conflict, and global awareness and solidarity).
After 10 months of ALS
sessions, the ALS students called learners would take the Accreditation and
Equivalency (A and E) Test for Elementary or High School level. If they pass
it, they would receive a Diploma and are qualified to be promoted to the next
Education Level (Junior or Senior High). Ninety-five to 100% of the ALS
learners of ERDA SaBaNa have passed the A and E Test.
Before the implementation of
the Kinder to Grade 12 (K to 12) Educational System in the Philippines, ALS
learners who would pass the A and E Test for High School would be qualified to
pursue college education or vocational training, engage in livelihood or look
for work. Because of the K to 12, the ALS learners who would pass the A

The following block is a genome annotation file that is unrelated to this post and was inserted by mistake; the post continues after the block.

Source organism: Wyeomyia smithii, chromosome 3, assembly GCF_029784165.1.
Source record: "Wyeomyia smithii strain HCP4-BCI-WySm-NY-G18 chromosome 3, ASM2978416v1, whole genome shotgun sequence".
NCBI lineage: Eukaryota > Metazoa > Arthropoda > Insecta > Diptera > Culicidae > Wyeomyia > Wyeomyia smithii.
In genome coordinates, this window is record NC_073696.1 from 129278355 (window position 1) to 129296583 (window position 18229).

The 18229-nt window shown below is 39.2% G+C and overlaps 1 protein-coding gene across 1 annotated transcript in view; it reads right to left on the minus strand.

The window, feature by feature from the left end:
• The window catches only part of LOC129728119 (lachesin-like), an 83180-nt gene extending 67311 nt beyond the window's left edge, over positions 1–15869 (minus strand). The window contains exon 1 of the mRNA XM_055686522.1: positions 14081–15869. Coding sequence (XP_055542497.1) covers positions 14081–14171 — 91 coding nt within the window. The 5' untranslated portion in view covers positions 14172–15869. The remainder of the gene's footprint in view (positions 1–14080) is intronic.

and E Test for Junior High School would need to complete the Senior High
School. The K to 12 has Junior and Senior High School levels.
Do you cooperate with local authorities and
institutions? If yes, how?
Yes, ERDA partners with local
authorities and government and other non-government institutions. At the local
level, for example, in the ERDA areas, ERDA coordinates with the Barangay
(local government authority). ERDA also applies for accreditation or renews its
accreditation with each partner Barangay. ERDA has also organized capacity-building
trainings for the Barangay Officials specifically to strengthen their Barangay
Council for the Protection for Children (BCPC). ERDA would like to support the
BCPC through these trainings so that they would enact ordinances and implement
programs that would benefit and protect the children.

Photo 1 – Children’s
Association Meeting

Photo 2 – Parents’
Organization Meeting

Photo 3 – Advocacy to
encourage Barangays (local authorities) to Make their Barangay Council for the
Protection of Children (BCPC) Functional

Photo 4 – Junior
Educators also Participating on Advocacy Sessions on Child Rights

Photo 5 – ERDA
Beneficiaries Participating in the National Children’s Month Celebration